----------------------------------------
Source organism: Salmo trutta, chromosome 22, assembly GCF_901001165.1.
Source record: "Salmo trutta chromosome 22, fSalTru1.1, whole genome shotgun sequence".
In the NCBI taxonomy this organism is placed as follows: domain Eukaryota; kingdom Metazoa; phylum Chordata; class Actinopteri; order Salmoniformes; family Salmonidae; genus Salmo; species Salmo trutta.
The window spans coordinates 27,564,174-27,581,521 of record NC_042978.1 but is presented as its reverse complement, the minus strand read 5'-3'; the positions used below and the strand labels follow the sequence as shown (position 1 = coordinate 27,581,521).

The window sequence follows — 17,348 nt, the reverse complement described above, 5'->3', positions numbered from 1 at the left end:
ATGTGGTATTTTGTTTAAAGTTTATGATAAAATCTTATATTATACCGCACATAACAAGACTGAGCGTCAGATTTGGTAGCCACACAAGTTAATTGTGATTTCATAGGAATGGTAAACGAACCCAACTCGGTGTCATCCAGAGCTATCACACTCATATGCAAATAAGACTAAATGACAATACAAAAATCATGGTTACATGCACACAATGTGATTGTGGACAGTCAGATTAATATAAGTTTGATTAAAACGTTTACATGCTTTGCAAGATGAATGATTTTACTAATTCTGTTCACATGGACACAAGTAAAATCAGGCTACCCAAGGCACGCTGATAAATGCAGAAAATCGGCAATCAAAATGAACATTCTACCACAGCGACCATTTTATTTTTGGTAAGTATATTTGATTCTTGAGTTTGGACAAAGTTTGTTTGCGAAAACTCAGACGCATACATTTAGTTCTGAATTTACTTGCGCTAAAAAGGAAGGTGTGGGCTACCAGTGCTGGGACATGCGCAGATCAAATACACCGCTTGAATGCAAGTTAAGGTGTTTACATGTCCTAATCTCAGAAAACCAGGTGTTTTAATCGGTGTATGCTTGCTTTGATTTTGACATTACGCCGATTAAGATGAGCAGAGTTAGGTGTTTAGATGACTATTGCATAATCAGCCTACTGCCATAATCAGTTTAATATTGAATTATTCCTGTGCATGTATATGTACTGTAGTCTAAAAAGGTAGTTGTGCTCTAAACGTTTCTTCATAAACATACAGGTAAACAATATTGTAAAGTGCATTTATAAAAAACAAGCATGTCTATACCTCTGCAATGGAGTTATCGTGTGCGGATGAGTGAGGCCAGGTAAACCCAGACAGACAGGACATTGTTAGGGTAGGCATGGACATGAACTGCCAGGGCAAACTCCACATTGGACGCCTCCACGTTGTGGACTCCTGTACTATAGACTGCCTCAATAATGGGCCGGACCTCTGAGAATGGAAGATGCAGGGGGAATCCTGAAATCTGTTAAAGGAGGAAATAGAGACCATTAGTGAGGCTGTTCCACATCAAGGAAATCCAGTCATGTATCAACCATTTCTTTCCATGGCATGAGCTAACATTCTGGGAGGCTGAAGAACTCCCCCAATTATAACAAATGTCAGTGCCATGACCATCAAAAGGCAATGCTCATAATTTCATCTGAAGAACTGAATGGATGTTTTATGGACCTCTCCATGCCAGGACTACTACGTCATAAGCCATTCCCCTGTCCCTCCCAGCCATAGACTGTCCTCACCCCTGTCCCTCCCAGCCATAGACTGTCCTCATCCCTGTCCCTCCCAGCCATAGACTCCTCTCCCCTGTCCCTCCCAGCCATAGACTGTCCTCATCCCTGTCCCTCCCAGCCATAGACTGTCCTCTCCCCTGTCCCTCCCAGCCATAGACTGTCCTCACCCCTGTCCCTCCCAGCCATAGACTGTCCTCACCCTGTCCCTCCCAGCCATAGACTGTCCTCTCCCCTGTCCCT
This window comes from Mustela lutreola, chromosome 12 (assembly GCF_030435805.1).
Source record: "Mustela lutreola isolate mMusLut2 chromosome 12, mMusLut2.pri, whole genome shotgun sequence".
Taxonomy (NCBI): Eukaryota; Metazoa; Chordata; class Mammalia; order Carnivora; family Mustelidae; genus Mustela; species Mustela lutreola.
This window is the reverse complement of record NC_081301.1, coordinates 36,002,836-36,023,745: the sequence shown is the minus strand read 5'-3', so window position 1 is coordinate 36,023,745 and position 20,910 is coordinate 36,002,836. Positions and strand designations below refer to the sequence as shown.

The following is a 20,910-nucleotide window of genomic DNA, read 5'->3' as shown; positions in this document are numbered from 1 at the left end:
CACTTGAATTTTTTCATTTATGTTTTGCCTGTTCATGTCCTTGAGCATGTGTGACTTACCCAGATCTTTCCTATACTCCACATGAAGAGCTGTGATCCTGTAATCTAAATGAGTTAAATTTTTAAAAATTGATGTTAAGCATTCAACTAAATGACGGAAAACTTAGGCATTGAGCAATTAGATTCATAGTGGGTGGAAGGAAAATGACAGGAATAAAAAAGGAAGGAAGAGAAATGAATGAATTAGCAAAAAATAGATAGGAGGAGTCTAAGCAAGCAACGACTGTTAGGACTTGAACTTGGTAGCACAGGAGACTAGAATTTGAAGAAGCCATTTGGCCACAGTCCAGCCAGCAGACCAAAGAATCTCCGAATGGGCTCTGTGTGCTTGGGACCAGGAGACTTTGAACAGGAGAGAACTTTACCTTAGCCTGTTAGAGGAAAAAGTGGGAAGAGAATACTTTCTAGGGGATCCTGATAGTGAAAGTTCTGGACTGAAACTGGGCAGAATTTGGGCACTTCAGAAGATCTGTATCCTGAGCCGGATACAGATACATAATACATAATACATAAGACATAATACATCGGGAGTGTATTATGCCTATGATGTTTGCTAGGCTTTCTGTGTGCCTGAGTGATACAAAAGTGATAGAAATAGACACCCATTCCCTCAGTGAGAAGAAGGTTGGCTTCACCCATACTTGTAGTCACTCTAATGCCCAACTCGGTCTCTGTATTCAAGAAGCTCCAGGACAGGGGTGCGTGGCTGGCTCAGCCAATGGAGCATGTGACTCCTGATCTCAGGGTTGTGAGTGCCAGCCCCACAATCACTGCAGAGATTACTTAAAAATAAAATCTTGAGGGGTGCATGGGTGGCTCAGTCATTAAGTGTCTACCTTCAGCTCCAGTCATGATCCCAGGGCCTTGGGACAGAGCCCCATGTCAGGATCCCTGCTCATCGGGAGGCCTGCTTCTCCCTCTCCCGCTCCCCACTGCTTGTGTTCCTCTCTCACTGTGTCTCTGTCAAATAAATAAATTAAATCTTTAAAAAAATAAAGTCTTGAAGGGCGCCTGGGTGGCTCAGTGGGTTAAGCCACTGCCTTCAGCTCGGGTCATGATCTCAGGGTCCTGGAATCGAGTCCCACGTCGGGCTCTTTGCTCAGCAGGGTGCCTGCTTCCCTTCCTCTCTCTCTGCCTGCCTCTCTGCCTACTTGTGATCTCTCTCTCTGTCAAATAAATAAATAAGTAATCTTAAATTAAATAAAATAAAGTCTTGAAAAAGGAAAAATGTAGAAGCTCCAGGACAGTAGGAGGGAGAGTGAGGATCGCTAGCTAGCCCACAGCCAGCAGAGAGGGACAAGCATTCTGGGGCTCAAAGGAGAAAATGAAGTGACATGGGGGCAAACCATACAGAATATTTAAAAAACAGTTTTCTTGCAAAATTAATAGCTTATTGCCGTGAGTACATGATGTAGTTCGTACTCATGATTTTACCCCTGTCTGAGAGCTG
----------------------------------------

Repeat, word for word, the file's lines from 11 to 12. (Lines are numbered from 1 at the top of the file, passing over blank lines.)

The following is a 20,910-nucleotide window of genomic DNA, read 5'->3' as shown; positions in this document are numbered from 1 at the left end:
CACTTGAATTTTTTCATTTATGTTTTGCCTGTTCATGTCCTTGAGCATGTGTGACTTACCCAGATCTTTCCTATACTCCACATGAAGAGCTGTGATCCTGTAATCTAAATGAGTTAAATTTTTAAAAATTGATGTTAAGCATTCAACTAAATGACGGAAAACTTAGGCATTGAGCAATTAGATTCATAGTGGGTGGAAGGAAAATGACAGGAATAAAAAAGGAAGGAAGAGAAATGAATGAATTAGCAAAAAATAGATAGGAGGAGTCTAAGCAAGCAACGACTGTTAGGACTTGAACTTGGTAGCACAGGAGACTAGAATTTGAAGAAGCCATTTGGCCACAGTCCAGCCAGCAGACCAAAGAATCTCCGAATGGGCTCTGTGTGCTTGGGACCAGGAGACTTTGAACAGGAGAGAACTTTACCTTAGCCTGTTAGAGGAAAAAGTGGGAAGAGAATACTTTCTAGGGGATCCTGATAGTGAAAGTTCTGGACTGAAACTGGGCAGAATTTGGGCACTTCAGAAGATCTGTATCCTGAGCCGGATACAGATACATAATACATAATACATAAGACATAATACATCGGGAGTGTATTATGCCTATGATGTTTGCTAGGCTTTCTGTGTGCCTGAGTGATACAAAAGTGATAGAAATAGACACCCATTCCCTCAGTGAGAAGAAGGTTGGCTTCACCCATACTTGTAGTCACTCTAATGCCCAACTCGGTCTCTGTATTCAAGAAGCTCCAGGACAGGGGTGCGTGGCTGGCTCAGCCAATGGAGCATGTGACTCCTGATCTCAGGGTTGTGAGTGCCAGCCCCACAATCACTGCAGAGATTACTTAAAAATAAAATCTTGAGGGGTGCATGGGTGGCTCAGTCATTAAGTGTCTACCTTCAGCTCCAGTCATGATCCCAGGGCCTTGGGACAGAGCCCCATGTCAGGATCCCTGCTCATCGGGAGGCCTGCTTCTCCCTCTCCCGCTCCCCACTGCTTGTGTTCCTCTCTCACTGTGTCTCTGTCAAATAAATAAATTAAATCTTTAAAAAAATAAAGTCTTGAAGGGCGCCTGGGTGGCTCAGTGGGTTAAGCCACTGCCTTCAGCTCGGGTCATGATCTCAGGGTCCTGGAATCGAGTCCCACGTCGGGCTCTTTGCTCAGCAGGGTGCCTGCTTCCCTTCCTCTCTCTCTGCCTGCCTCTCTGCCTACTTGTGATCTCTCTCTCTGTCAAATAAATAAATAAGTAATCTTAAATTAAATAAAATAAAGTCTTGAAAAAGGAAAAATGTAGAAGCTCCAGGACAGTAGGAGGGAGAGTGAGGATCGCTAGCTAGCCCACAGCCAGCAGAGAGGGACAAGCATTCTGGGGCTCAAAGGAGAAAATGAAGTGACATGGGGGCAAACCATACAGAATATTTAAAAAACAGTTTTCTTGCAAAATTAATAGCTTATTGCCGTGAGTACATGATGTAGTTCGTACTCATGATTTTACCCCTGTCTGAGAGCTG